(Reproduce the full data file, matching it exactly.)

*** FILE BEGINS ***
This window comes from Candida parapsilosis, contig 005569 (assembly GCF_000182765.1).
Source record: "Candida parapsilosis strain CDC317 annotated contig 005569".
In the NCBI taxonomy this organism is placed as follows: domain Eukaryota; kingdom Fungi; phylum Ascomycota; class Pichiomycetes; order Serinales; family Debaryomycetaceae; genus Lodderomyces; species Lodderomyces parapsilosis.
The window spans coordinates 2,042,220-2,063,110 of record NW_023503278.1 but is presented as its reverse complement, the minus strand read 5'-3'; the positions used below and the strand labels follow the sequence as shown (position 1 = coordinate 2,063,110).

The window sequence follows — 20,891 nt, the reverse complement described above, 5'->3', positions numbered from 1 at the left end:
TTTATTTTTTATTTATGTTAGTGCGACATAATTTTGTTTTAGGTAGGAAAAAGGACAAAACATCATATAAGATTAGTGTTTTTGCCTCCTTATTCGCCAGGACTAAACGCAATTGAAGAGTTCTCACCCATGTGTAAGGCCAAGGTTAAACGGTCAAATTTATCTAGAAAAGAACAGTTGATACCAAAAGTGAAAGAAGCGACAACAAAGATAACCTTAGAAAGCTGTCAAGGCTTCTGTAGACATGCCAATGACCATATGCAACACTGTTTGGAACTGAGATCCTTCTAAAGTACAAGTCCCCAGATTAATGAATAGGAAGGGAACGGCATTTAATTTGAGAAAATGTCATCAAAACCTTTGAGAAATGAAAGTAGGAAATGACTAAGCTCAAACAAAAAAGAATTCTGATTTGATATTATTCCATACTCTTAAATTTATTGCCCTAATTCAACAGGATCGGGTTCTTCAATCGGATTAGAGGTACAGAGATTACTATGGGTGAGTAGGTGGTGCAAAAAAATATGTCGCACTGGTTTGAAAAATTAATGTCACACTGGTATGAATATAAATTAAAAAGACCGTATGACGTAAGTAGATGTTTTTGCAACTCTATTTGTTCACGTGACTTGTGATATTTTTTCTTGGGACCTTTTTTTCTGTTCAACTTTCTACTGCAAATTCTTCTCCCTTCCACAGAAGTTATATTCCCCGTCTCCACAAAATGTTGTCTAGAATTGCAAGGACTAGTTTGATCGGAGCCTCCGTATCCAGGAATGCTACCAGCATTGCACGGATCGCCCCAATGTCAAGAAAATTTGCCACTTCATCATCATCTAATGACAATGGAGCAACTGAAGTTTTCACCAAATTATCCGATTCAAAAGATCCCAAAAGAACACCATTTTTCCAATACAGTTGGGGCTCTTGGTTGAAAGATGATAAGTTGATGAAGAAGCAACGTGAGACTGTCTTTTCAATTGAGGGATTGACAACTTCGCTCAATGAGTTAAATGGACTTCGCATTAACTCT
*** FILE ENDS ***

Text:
This window comes from Candida parapsilosis, contig 005569 (assembly GCF_000182765.1).
Source record: "Candida parapsilosis strain CDC317 annotated contig 005569".
In the NCBI taxonomy this organism is placed as follows: domain Eukaryota; kingdom Fungi; phylum Ascomycota; class Pichiomycetes; order Serinales; family Debaryomycetaceae; genus Lodderomyces; species Lodderomyces parapsilosis.
The window spans coordinates 2,042,220-2,063,110 of record NW_023503278.1 but is presented as its reverse complement, the minus strand read 5'-3'; the positions used below and the strand labels follow the sequence as shown (position 1 = coordinate 2,063,110).

The window sequence follows — 20,891 nt, the reverse complement described above, 5'->3', positions numbered from 1 at the left end:
TTTATTTTTTATTTATGTTAGTGCGACATAATTTTGTTTTAGGTAGGAAAAAGGACAAAACATCATATAAGATTAGTGTTTTTGCCTCCTTATTCGCCAGGACTAAACGCAATTGAAGAGTTCTCACCCATGTGTAAGGCCAAGGTTAAACGGTCAAATTTATCTAGAAAAGAACAGTTGATACCAAAAGTGAAAGAAGCGACAACAAAGATAACCTTAGAAAGCTGTCAAGGCTTCTGTAGACATGCCAATGACCATATGCAACACTGTTTGGAACTGAGATCCTTCTAAAGTACAAGTCCCCAGATTAATGAATAGGAAGGGAACGGCATTTAATTTGAGAAAATGTCATCAAAACCTTTGAGAAATGAAAGTAGGAAATGACTAAGCTCAAACAAAAAAGAATTCTGATTTGATATTATTCCATACTCTTAAATTTATTGCCCTAATTCAACAGGATCGGGTTCTTCAATCGGATTAGAGGTACAGAGATTACTATGGGTGAGTAGGTGGTGCAAAAAAATATGTCGCACTGGTTTGAAAAATTAATGTCACACTGGTATGAATATAAATTAAAAAGACCGTATGACGTAAGTAGATGTTTTTGCAACTCTATTTGTTCACGTGACTTGTGATATTTTTTCTTGGGACCTTTTTTTCTGTTCAACTTTCTACTGCAAATTCTTCTCCCTTCCACAGAAGTTATATTCCCCGTCTCCACAAAATGTTGTCTAGAATTGCAAGGACTAGTTTGATCGGAGCCTCCGTATCCAGGAATGCTACCAGCATTGCACGGATCGCCCCAATGTCAAGAAAATTTGCCACTTCATCATCATCTAATGACAATGGAGCAACTGAAGTTTTCACCAAATTATCCGATTCAAAAGATCCCAAAAGAACACCATTTTTCCAATACAGTTGGGGCTCTTGGTTGAAAGATGATAAGTTGATGAAGAAGCAACGTGAGACTGTCTTTTCAATTGAGGGATTGACAACTTCGCTCAATGAGTTAAATGGACTTCGCATTAACTCT